Chief Desmond Discovers Murder
On February 10, 1897, 60-year-old William H. Stewart, a civil engineer, died in St. Louis City Hospital. Stewart passed away from a morphine overdose. St. Louis Police originally thought it was a case of suicide or accidental overdose.
Stewart lived with his son-in-law F.C. Bennett at 2634 Dickson Street. Mr. Bennett categorically denied Mr. Stewart used drugs of any kind. He also said Mr. Stewart had no reason to kill himself. Mr. Bennett suspected murder based on Mr. Stewart’s missing jewelry consisting of a diamond ring, watch and chain. Mr. Stewart was also carrying cash.
St. Louis Police Captain Joyce doubted foul play was involved but St. Louis Chief of Detectives William Desmond was concerned about the missing property. Desmond sent Detectives Badger and Freese to check the local pawn shops. On February 16, 1897, the detectives found the jewelry in a pawn shop.
A local rooming house owner, Charles Griffo, was arrested for pawning the watch. Detective O’Connell arrested a second man, Hiram Brooks, who admitted to pawning the missing ring for Griffo. Police arrested Miranda Griffo, Charles’ wife, as an accomplice.
Chief Desmond sweated all three suspects over Stewart’s death. Griffo and his wife told Desmond that Stewart was brought to their rooming house by two girls, Bertha Nixon and Lizzie Henry. Nixon and Henry rented a room from the Griffos at 1203 Washington Avenue.
Nixon and Henry lured Mr. Stewart to the house to spike his drink with “knockout drops”. After he fell asleep, they were going to rob him of his valuables. While Henry was entertaining Stewart, Nixon slipped the drops into a drink she prepared for Stewart. The concoction was too strong for Stewart, who quite breathing.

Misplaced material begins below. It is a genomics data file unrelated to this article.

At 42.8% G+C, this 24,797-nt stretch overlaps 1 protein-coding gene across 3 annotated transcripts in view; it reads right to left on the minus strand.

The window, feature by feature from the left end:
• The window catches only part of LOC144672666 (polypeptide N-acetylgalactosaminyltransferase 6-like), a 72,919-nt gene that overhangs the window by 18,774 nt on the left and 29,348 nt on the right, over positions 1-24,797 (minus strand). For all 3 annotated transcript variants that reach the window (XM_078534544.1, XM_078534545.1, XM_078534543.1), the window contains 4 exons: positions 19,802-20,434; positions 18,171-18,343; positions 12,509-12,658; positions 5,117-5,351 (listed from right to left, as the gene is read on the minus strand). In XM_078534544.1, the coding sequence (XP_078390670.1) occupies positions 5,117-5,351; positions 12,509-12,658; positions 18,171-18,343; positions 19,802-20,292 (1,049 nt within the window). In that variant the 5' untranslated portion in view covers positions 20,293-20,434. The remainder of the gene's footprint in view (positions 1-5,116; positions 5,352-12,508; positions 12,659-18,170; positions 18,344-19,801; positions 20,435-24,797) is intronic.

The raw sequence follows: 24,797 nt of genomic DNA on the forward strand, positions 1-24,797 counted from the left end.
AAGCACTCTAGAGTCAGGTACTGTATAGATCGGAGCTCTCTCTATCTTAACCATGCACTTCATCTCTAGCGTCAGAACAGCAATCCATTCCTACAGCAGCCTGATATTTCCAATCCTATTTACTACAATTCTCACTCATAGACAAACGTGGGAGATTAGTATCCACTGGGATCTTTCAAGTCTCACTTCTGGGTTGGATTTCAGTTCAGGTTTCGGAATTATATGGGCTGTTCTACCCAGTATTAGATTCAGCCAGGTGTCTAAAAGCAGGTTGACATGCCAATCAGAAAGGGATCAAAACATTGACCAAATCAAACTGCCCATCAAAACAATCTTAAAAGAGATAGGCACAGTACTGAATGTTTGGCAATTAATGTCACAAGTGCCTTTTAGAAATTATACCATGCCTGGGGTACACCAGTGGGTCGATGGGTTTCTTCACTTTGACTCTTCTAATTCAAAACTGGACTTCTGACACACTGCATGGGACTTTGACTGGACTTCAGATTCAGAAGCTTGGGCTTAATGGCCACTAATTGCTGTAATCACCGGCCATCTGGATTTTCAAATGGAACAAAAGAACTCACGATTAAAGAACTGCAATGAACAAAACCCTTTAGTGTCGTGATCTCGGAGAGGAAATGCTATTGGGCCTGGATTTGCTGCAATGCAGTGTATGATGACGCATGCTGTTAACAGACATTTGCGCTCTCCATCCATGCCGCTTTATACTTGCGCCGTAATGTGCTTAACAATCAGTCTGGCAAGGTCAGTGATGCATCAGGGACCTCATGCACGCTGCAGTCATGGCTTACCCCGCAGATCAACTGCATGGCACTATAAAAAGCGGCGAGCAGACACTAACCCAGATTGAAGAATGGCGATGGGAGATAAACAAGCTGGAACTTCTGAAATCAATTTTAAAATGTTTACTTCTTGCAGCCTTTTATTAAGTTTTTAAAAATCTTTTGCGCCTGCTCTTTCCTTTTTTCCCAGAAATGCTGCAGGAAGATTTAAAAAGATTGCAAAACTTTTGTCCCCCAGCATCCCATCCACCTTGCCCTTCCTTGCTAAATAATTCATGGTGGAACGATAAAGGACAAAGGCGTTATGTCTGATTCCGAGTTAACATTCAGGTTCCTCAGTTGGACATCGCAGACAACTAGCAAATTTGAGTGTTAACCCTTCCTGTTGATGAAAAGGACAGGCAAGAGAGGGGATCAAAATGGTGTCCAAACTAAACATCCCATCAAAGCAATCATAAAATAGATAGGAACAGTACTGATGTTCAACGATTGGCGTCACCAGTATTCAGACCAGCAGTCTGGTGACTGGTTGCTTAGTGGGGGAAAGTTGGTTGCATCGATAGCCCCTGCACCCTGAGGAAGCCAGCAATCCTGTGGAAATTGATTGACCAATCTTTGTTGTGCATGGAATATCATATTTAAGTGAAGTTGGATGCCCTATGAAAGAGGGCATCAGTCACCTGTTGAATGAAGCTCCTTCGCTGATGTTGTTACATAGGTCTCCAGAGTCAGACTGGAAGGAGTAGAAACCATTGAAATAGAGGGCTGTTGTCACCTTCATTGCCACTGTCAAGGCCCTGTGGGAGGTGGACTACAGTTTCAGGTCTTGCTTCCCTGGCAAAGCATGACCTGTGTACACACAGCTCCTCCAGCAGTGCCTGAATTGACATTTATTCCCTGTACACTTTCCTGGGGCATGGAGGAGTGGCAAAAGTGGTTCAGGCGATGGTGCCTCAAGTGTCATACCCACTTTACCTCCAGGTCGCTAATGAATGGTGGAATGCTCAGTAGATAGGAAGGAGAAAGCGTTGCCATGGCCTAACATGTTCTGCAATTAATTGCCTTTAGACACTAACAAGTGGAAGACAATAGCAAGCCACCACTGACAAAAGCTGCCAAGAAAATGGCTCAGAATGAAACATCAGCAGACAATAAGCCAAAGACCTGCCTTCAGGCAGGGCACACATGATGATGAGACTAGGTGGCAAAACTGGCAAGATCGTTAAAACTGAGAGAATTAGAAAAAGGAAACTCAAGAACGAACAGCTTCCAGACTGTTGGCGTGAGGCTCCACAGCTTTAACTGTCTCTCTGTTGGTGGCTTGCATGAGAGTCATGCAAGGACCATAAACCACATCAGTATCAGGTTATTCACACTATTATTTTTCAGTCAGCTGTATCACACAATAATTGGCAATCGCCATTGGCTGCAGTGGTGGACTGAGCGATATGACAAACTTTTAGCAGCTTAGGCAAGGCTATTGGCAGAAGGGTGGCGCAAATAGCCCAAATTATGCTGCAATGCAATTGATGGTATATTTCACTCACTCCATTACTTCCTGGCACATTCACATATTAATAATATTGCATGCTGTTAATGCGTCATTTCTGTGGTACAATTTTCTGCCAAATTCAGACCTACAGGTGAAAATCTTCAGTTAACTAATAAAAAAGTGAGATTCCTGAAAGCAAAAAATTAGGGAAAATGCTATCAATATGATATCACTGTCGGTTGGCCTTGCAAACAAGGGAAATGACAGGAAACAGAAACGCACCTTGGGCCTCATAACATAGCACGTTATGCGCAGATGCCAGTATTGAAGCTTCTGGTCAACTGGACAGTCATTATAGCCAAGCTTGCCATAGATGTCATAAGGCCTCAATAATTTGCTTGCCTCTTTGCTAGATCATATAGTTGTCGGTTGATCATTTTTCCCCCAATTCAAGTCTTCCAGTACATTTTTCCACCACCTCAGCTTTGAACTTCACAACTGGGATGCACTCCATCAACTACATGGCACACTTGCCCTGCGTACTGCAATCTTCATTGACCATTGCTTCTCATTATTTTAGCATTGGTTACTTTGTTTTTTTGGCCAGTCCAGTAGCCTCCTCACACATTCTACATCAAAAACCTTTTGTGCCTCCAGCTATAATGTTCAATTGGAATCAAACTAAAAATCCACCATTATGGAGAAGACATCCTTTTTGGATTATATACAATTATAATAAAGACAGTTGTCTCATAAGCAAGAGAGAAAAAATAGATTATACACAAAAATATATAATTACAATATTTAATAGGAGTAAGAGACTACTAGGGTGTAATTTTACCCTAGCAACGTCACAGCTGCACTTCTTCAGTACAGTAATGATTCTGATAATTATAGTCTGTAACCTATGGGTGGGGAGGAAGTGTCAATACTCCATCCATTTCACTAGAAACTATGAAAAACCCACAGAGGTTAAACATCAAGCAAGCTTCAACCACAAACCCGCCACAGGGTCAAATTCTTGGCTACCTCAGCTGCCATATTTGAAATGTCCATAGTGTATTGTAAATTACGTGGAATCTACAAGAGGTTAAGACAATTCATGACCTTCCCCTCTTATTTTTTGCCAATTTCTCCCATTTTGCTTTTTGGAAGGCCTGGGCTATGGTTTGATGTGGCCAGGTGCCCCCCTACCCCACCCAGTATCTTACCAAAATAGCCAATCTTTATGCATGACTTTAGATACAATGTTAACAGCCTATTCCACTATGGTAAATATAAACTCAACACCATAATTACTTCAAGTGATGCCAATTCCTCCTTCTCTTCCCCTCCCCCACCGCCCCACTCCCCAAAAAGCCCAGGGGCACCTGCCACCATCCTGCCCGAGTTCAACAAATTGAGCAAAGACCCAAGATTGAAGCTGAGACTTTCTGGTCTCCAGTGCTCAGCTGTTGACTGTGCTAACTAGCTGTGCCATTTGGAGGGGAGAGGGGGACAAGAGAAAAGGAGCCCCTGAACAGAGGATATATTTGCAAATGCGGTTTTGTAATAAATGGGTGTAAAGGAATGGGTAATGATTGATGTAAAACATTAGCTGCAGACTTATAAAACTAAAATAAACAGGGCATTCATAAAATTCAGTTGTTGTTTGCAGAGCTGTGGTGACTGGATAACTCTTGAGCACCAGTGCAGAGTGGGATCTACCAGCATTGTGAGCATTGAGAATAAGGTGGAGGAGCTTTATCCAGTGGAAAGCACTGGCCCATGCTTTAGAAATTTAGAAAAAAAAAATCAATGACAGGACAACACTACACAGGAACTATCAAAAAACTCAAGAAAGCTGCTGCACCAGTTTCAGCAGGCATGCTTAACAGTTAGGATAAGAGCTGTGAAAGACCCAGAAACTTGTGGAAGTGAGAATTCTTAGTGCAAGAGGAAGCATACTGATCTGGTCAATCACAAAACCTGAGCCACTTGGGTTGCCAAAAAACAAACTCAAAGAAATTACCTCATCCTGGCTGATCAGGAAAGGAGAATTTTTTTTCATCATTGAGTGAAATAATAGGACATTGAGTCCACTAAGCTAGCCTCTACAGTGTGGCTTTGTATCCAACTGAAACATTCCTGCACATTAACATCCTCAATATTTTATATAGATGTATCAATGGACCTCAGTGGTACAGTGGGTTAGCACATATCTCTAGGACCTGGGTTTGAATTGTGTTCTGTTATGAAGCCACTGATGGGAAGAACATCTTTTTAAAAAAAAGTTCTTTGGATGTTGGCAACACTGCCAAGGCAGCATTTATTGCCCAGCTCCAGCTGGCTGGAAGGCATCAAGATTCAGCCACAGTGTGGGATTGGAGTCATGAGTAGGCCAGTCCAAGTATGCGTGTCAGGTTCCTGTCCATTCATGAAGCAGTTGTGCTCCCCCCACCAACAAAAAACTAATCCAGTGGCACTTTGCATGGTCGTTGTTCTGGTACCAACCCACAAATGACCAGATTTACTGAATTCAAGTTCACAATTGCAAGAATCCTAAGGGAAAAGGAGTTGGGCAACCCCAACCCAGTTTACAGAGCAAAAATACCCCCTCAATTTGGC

Not sure if Stewart was going to recover or die, the women summoned Charles Griffo. He and Hiram Brooks carried Stewart to the rear of 1205 Washington Avenue, where they left him. A St. Louis Police Officer found Stewart but he died at the St. Louis City Hospital.
Griffo and Brooks pawned the property for a split of the proceeds. Lizzie Henry travelled to Toledo, Ohio to stay with family. Bertha Nixon moved to another rooming house operated by the Griffos, who also moved their residence. After Griffo and Brooks confessed, St. Louis Police arrested Bertha Nixon.
Chief Desmond sent a dispatch to Toledo Police, who arrested Henry. After she was returned to St. Louis, Desmond interviewed both women. Nixon and Henry both confessed to the murder but said it was accidental. The knockout drops were only supposed to make Stewart lose consciousness.
During May 1897, Nixon and Henry were tried for murder in Judge Zachritz’s court room. Zachritz told the jurors they could consider manslaughter if they thought Stewart was killed accidentally. The jury did find them guilty of manslaughter. Zachritz sentenced both to 2 years in prison for Stewart’s murder.
If Chief Desmond wouldn’t have sent the detectives to the pawn shops, the murder would never have been discovered. Thanks to Chief Desmond’s instincts, a murder was discovered and solved. The case brought closure for Mr. Stewart’s family.
Sources: St. Louis Post-Dispatch, March 6, 1897, p. 6, March 7, 1897, p. 6 and May 8, 1897, p. 2Pin It